Estate planning can help recent Powerball winner and others

New Jersey residents may recall hearing about the 44-year-old Dominican immigrant who recently won the Powerball jackpot. According to northjersey.com, the man opted for a lump sum payment of approximately $211 million, which was reduced to $152 million after taxes.

More money means more responsibility and potential disruption to personal life

A group of financial advisors was interviewed and asked to give advice to the man regarding how to handle his newfound wealth.

One of the advisors stated that the unexpected windfall the man has received will mean additional responsibilities and significant changes to his personal life. For example, the man and his family were advised to change all of their cell phone numbers to prevent unwanted attention from both friends and strangers.

A lottery spokeswoman points out that the lottery does not provide financial advice or any form of financial planning assistance for lottery winners. For this reason, the man was advised to hire a team of professionals to assist with money management. These professionals include individuals such as an estate planning attorney, an accountant and a wealth manager.

A trust helps individuals protect assets and avoid the probate process

In terms of how to manage the money itself, one advisor recommends that the man place a portion of the money in a family trust account. This ensures privacy and provides protection against potential lawsuits.

A trust is a valuable estate planning tool. A trust helps individuals manage and protect property. To create a trust, the owner of property transfers the legal ownership of the property to a trust. A trustee manages the property for the beneficiary of the trust, who is an individual or organization selected by the property owner.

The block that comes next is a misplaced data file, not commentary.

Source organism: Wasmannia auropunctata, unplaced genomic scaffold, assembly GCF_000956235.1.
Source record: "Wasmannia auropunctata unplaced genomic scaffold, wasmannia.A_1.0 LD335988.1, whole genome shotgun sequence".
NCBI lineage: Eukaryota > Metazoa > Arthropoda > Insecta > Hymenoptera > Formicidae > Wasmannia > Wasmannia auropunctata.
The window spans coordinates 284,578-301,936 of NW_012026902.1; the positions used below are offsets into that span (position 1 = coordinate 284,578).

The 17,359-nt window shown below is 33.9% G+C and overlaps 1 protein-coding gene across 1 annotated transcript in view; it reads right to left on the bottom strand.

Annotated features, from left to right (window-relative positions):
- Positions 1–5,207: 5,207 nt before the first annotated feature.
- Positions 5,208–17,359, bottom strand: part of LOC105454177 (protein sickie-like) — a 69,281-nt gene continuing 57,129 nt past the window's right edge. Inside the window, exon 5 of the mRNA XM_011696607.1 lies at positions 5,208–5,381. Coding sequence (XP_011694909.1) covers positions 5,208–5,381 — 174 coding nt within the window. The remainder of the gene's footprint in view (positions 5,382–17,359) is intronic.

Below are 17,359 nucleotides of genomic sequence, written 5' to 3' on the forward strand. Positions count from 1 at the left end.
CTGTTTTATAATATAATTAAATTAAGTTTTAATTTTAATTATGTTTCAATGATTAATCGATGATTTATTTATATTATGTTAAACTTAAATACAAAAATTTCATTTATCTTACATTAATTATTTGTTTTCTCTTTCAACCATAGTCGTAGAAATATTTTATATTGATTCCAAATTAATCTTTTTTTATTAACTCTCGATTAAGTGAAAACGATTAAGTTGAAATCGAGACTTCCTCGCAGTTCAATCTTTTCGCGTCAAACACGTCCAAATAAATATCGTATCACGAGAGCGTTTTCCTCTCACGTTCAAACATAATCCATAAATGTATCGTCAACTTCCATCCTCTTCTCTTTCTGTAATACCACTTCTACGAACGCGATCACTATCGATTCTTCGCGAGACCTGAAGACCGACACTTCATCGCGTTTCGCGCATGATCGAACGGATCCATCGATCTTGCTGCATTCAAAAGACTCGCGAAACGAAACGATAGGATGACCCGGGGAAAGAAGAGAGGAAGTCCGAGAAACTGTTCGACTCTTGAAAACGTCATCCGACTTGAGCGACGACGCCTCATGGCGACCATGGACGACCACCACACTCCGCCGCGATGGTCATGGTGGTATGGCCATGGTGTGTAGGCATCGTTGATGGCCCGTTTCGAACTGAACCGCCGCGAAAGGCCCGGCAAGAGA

There are two different types of trusts. In a testamentary trust, property is transferred to the trust only after the death of the property owner. The other type of trust is called a living trust.

The lottery winner described in the story above may benefit from creating a living trust. A living trust operates in the same manner as a testamentary trust, but starts during the life of the property owner. A living trust may also continue after the property owner's death.

A living trust can be revocable or irrevocable. A revocable trust simply means that the property owner retains the power to modify or revoke the terms of the trust during his or her lifetime. This power is abandoned in an irrevocable trust, which contains permanent terms that cannot be modified.

Both types of living trusts are popular choices for individuals with a substantial amount of assets because they help avoid the probate process. However, all assets must be transferred into a trust upon the death of the property owner in order to fully avoid the probate process.

A "pour-over" will is an ideal solution in this case. In a pour-over will, all assets not in the trust are automatically transferred into the trust at the time of the property owner's death, so the probate process can be avoided.

There are several other types of trusts that can be created with the help of an experienced estate planning attorney. A qualified estate planning attorney can help individuals achieve their estate planning goals and provide peace of mind.